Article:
Nick Leggett has announced his candidacy for the Wellington mayoralty, saying the city is stalled and needs new leadership.
Mr Leggett's announcement brings the candidate count to six - including the current mayor and three councillors.
Nick Leggett, who's the current mayor of Porirua, says he has the skills to bring people together, and to develop a 50-year vision for the capital the community can buy into.
"It's about deciding what Wellington wants to be over the next 50 years," he said.
"Wellington city spends a lot of money - the council's involved in a lot of activities - but I don't get a sense Wellingtonians know where they're headed and what it's all about."
He said that meant a city that could move about easily, with a transport plan.
"It's great to look at extending the runway, but people have actually got to get there."
Among the more fundamental changes Mr Leggett would like to see more of the council's power devolved to communities.
He cites the Island Bay cycleway furore as an example of the council's "top-down, heavy handed" approach to decision making.
He said the council's aspirations for the city had diverged from the community's aspirations.
"The community have kind of been the victims of that," he said.
"If the community had been involved in the planning and deciding actually what they wanted to see, and the project management and the delivery, I think you would have seen a far more successful community amenity that people would have been happy with."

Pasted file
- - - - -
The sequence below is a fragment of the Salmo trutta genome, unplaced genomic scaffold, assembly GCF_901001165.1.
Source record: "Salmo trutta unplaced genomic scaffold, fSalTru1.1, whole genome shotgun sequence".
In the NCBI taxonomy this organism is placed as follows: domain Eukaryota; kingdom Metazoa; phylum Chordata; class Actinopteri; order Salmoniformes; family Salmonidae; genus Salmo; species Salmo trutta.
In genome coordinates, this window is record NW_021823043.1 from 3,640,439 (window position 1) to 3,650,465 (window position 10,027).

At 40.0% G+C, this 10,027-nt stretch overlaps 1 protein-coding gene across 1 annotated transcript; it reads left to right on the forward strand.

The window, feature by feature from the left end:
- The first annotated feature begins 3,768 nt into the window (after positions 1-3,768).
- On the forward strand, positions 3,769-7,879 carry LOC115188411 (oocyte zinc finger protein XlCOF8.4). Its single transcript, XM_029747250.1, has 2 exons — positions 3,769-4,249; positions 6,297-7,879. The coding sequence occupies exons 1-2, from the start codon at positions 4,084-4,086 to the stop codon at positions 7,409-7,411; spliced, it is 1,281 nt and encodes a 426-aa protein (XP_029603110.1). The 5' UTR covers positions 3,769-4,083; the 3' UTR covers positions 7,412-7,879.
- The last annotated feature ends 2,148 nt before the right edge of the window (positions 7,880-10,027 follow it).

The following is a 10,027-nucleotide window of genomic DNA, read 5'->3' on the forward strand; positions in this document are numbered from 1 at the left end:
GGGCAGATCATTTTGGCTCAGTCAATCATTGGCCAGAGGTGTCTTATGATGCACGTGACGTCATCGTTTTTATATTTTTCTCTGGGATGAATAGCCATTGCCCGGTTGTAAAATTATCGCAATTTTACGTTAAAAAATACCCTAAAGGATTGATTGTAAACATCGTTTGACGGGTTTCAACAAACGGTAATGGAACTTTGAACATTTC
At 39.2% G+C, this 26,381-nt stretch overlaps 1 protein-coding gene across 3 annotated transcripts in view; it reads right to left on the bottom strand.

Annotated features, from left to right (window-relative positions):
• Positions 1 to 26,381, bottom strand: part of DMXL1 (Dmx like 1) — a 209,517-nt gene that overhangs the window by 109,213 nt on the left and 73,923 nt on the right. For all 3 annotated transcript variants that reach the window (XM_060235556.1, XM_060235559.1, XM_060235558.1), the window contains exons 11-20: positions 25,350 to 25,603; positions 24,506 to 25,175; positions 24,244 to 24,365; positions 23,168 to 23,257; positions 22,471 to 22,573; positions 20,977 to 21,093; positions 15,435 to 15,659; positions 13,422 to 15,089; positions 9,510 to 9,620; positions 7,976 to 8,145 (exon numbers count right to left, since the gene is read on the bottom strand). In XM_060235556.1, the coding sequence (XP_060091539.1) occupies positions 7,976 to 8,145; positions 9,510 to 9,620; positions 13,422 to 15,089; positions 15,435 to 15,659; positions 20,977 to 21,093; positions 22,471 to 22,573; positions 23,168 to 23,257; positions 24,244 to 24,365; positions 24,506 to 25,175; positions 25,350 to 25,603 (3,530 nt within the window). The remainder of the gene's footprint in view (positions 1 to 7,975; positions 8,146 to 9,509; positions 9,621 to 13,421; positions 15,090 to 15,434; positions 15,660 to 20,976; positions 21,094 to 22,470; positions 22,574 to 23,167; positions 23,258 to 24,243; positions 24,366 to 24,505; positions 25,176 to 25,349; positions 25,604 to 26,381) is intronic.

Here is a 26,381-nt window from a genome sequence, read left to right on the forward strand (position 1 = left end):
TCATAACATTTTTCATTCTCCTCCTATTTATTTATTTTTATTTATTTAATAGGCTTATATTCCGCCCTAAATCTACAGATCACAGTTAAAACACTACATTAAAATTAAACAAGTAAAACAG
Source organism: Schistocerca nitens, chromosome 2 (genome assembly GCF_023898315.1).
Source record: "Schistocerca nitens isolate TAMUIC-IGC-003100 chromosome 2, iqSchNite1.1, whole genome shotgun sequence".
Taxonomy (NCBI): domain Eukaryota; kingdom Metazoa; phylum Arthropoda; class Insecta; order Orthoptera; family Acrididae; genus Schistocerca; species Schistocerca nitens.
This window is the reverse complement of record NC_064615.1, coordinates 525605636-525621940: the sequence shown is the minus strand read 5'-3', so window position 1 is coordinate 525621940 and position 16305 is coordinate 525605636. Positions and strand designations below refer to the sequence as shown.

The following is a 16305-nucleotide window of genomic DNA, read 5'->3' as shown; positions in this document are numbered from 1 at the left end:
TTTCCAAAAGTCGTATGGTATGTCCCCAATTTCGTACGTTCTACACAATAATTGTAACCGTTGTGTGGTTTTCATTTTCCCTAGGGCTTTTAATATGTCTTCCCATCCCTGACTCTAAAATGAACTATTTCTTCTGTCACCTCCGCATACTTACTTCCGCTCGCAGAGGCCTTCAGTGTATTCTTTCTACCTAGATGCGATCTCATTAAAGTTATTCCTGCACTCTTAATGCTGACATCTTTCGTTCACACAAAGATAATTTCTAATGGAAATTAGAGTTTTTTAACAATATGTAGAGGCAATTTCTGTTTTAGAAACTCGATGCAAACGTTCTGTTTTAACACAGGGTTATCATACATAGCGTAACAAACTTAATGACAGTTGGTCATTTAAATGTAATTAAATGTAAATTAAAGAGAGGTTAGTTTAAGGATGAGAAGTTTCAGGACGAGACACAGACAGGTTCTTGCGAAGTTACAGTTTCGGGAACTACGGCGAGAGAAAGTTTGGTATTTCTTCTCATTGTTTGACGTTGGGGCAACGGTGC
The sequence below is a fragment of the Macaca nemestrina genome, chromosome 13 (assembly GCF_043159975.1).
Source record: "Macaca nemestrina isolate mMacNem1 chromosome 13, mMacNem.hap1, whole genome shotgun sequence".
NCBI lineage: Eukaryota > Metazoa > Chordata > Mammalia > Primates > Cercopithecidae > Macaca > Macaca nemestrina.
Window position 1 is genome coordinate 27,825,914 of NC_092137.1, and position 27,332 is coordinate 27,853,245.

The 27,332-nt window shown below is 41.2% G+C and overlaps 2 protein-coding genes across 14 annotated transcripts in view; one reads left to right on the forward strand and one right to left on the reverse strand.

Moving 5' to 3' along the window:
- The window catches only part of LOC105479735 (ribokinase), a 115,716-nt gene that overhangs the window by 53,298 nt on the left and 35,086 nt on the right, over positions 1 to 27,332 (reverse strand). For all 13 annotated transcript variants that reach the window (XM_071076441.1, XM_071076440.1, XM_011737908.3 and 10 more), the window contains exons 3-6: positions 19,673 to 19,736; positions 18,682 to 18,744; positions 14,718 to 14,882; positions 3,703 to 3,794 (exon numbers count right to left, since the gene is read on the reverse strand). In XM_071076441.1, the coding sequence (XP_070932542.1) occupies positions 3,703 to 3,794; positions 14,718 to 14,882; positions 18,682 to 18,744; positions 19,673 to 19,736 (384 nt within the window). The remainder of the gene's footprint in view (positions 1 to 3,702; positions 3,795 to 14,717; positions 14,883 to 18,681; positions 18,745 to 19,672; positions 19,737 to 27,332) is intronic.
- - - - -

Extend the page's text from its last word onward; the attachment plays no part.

He said he had concerns about the resilience of the city's infrastructure and would be taking a close "look under the bonnet".
He also criticised the $9 million Wellington Economic Initiatives Development fund, which is governed by the mayor, two councillors and the chief executive.
"You've got this big structure [in] the Wellington Regional Economic Development Agency," he said. "It costs a lot of money to run with people working in economic development."
"But then on the other side you've got this $9 million slush fund, which Wellington City Councillors decide who that goes to. They pick the winners.
"I think if you're going to say 'we've got experts in economic development to grow Wellington', you actually should arm them with some of the resources to invest in areas that, as experts, they think will help Wellington grow."
In terms of what would change under his leadership, he said his first step would be to develop a vision the whole city wanted.
The council could then prioritise what it needed to do to achieve that vision.
While he supported a merger between Wellington and Porirua, he said it would only be with both cities voting on the proposal.
Mr Leggett said he had resigned from the Labour Party because of the party's prohibition against standing in elections with endorsed candidates, and would stand as an independent.
He said party politics could be a destructive force in local government.